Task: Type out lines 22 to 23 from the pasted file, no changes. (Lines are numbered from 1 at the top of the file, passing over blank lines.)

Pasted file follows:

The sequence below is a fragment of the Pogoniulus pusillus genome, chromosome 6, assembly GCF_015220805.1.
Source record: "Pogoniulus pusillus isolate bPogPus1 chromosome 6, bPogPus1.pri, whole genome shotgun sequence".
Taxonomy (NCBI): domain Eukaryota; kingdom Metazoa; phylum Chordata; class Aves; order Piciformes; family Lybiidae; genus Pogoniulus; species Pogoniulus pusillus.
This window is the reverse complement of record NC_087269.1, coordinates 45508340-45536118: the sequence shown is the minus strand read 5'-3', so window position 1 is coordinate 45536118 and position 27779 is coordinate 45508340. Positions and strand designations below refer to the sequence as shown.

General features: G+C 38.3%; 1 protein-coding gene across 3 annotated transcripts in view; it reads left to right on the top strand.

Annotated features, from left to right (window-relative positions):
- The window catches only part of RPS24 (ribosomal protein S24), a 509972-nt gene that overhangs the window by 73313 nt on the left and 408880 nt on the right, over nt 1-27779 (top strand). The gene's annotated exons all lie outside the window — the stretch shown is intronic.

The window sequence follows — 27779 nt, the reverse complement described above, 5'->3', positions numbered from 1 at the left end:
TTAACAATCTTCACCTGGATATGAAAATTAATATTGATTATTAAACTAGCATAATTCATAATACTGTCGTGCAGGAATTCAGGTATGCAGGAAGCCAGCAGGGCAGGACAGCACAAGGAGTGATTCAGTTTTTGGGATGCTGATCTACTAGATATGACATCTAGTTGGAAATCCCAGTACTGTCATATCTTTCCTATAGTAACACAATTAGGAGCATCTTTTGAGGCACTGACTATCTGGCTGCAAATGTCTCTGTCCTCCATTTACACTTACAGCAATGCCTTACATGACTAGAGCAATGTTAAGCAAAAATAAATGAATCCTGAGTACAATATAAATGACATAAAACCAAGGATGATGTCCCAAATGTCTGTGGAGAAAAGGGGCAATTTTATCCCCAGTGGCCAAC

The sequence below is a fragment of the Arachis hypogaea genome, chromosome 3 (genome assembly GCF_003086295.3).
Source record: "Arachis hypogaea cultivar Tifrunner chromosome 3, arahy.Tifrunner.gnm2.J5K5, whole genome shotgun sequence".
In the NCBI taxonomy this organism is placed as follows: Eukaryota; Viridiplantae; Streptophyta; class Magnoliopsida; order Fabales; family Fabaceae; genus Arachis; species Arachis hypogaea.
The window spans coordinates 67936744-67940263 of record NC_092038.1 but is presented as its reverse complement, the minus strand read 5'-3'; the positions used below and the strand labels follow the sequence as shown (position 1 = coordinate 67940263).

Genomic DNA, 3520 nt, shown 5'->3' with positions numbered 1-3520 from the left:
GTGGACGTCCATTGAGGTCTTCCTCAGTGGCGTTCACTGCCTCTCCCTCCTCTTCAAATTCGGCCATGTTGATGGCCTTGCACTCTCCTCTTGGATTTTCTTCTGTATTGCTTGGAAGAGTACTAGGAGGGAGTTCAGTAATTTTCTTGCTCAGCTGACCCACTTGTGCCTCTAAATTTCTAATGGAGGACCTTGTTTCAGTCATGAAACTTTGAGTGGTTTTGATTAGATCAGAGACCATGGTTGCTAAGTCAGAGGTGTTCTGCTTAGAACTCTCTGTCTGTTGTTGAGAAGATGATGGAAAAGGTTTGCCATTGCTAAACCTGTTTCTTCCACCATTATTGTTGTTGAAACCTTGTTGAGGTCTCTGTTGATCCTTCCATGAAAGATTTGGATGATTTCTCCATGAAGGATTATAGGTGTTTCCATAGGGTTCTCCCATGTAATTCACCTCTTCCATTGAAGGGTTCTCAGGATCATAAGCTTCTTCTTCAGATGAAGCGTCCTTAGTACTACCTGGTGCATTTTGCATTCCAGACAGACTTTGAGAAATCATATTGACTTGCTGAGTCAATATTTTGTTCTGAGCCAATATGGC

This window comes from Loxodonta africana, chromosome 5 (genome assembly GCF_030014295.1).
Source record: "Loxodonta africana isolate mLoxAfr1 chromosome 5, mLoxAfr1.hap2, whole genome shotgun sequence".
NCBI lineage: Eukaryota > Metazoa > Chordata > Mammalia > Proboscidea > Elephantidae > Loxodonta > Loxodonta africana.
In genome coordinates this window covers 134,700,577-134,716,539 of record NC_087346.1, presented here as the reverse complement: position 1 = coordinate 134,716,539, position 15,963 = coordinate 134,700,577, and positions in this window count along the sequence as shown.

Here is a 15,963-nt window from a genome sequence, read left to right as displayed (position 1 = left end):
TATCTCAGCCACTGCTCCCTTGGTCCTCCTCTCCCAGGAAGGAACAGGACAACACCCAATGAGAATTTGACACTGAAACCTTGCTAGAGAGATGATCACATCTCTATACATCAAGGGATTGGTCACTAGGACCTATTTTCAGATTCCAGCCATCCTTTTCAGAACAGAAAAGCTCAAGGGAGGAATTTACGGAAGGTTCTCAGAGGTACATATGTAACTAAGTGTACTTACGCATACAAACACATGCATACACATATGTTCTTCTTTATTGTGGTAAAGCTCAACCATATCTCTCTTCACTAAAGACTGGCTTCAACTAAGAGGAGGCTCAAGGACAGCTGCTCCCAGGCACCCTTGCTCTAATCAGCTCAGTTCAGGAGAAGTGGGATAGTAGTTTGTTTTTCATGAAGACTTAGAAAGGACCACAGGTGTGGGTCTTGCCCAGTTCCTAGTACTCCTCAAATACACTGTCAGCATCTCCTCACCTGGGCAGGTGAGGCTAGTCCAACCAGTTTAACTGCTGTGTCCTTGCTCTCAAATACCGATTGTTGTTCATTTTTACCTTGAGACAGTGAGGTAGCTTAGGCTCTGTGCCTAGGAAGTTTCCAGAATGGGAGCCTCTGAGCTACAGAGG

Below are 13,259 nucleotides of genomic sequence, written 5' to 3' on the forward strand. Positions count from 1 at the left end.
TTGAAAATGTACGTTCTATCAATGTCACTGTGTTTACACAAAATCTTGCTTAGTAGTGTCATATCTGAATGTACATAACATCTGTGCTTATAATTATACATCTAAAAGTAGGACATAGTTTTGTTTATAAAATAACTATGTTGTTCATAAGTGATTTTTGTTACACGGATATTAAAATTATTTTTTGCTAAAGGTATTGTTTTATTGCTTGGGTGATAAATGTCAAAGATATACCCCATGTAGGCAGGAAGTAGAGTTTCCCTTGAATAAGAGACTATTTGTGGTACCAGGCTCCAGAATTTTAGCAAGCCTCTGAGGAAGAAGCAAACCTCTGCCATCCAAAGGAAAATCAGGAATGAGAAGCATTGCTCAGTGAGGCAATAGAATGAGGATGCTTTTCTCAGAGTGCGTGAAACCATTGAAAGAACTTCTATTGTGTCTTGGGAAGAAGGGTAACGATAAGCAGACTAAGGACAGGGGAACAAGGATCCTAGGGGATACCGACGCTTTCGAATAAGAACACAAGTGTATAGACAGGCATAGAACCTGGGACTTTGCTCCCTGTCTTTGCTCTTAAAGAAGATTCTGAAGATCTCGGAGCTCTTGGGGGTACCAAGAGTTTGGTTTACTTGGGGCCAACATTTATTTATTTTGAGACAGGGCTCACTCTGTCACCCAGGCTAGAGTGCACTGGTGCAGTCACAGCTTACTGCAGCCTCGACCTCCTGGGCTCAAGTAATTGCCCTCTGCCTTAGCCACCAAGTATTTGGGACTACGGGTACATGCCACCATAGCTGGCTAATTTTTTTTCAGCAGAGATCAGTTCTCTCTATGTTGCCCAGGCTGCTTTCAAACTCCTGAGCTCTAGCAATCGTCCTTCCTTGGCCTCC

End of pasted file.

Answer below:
Below are 13,259 nucleotides of genomic sequence, written 5' to 3' on the forward strand. Positions count from 1 at the left end.
TTGAAAATGTACGTTCTATCAATGTCACTGTGTTTACACAAAATCTTGCTTAGTAGTGTCATATCTGAATGTACATAACATCTGTGCTTATAATTATACATCTAAAAGTAGGACATAGTTTTGTTTATAAAATAACTATGTTGTTCATAAGTGATTTTTGTTACACGGATATTAAAATTATTTTTTGCTAAAGGTATTGTTTTATTGCTTGGGTGATAAATGTCAAAGATATACCCCATGTAGGCAGGAAGTAGAGTTTCCCTTGAATAAGAGACTATTTGTGGTACCAGGCTCCAGAATTTTAGCAAGCCTCTGAGGAAGAAGCAAACCTCTGCCATCCAAAGGAAAATCAGGAATGAGAAGCATTGCTCAGTGAGGCAATAGAATGAGGATGCTTTTCTCAGAGTGCGTGAAACCATTGAAAGAACTTCTATTGTGTCTTGGGAAGAAGGGTAACGATAAGCAGACTAAGGACAGGGGAACAAGGATCCTAGGGGATACCGACGCTTTCGAATAAGAACACAAGTGTATAGACAGGCATAGAACCTGGGACTTTGCTCCCTGTCTTTGCTCTTAAAGAAGATTCTGAAGATCTCGGAGCTCTTGGGGGTACCAAGAGTTTGGTTTACTTGGGGCCAACATTTATTTATTTTGAGACAGGGCTCACTCTGTCACCCAGGCTAGAGTGCACTGGTGCAGTCACAGCTTACTGCAGCCTCGACCTCCTGGGCTCAAGTAATTGCCCTCTGCCTTAGCCACCAAGTATTTGGGACTACGGGTACATGCCACCATAGCTGGCTAATTTTTTTTCAGCAGAGATCAGTTCTCTCTATGTTGCCCAGGCTGCTTTCAAACTCCTGAGCTCTAGCAATCGTCCTTCCTTGGCCTCC